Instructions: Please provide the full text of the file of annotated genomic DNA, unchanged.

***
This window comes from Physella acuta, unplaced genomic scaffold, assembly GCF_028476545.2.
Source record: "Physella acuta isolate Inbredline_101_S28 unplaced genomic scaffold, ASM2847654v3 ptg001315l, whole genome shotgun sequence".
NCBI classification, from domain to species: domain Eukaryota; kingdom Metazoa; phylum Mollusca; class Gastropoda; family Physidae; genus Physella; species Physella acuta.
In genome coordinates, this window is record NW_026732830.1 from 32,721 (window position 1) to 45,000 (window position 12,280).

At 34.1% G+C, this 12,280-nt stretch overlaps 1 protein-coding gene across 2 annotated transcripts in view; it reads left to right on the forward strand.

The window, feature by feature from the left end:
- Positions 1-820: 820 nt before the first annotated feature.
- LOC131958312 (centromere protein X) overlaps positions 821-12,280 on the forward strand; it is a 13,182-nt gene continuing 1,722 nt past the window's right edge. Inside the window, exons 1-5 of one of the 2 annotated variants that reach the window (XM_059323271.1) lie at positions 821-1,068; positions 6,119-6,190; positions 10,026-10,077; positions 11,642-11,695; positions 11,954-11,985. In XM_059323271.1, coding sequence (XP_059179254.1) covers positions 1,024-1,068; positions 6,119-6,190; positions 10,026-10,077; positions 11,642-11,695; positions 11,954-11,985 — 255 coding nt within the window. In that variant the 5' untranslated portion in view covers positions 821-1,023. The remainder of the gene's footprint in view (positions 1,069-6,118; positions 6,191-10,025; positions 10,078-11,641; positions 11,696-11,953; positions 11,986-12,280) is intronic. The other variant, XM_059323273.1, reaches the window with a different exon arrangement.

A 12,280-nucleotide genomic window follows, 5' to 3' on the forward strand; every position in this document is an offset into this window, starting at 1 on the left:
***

This window comes from Physella acuta, unplaced genomic scaffold, assembly GCF_028476545.2.
Source record: "Physella acuta isolate Inbredline_101_S28 unplaced genomic scaffold, ASM2847654v3 ptg001315l, whole genome shotgun sequence".
NCBI classification, from domain to species: domain Eukaryota; kingdom Metazoa; phylum Mollusca; class Gastropoda; family Physidae; genus Physella; species Physella acuta.
In genome coordinates, this window is record NW_026732830.1 from 32,721 (window position 1) to 45,000 (window position 12,280).

At 34.1% G+C, this 12,280-nt stretch overlaps 1 protein-coding gene across 2 annotated transcripts in view; it reads left to right on the forward strand.

The window, feature by feature from the left end:
- Positions 1-820: 820 nt before the first annotated feature.
- LOC131958312 (centromere protein X) overlaps positions 821-12,280 on the forward strand; it is a 13,182-nt gene continuing 1,722 nt past the window's right edge. Inside the window, exons 1-5 of one of the 2 annotated variants that reach the window (XM_059323271.1) lie at positions 821-1,068; positions 6,119-6,190; positions 10,026-10,077; positions 11,642-11,695; positions 11,954-11,985. In XM_059323271.1, coding sequence (XP_059179254.1) covers positions 1,024-1,068; positions 6,119-6,190; positions 10,026-10,077; positions 11,642-11,695; positions 11,954-11,985 — 255 coding nt within the window. In that variant the 5' untranslated portion in view covers positions 821-1,023. The remainder of the gene's footprint in view (positions 1,069-6,118; positions 6,191-10,025; positions 10,078-11,641; positions 11,696-11,953; positions 11,986-12,280) is intronic. The other variant, XM_059323273.1, reaches the window with a different exon arrangement.

A 12,280-nucleotide genomic window follows, 5' to 3' on the forward strand; every position in this document is an offset into this window, starting at 1 on the left: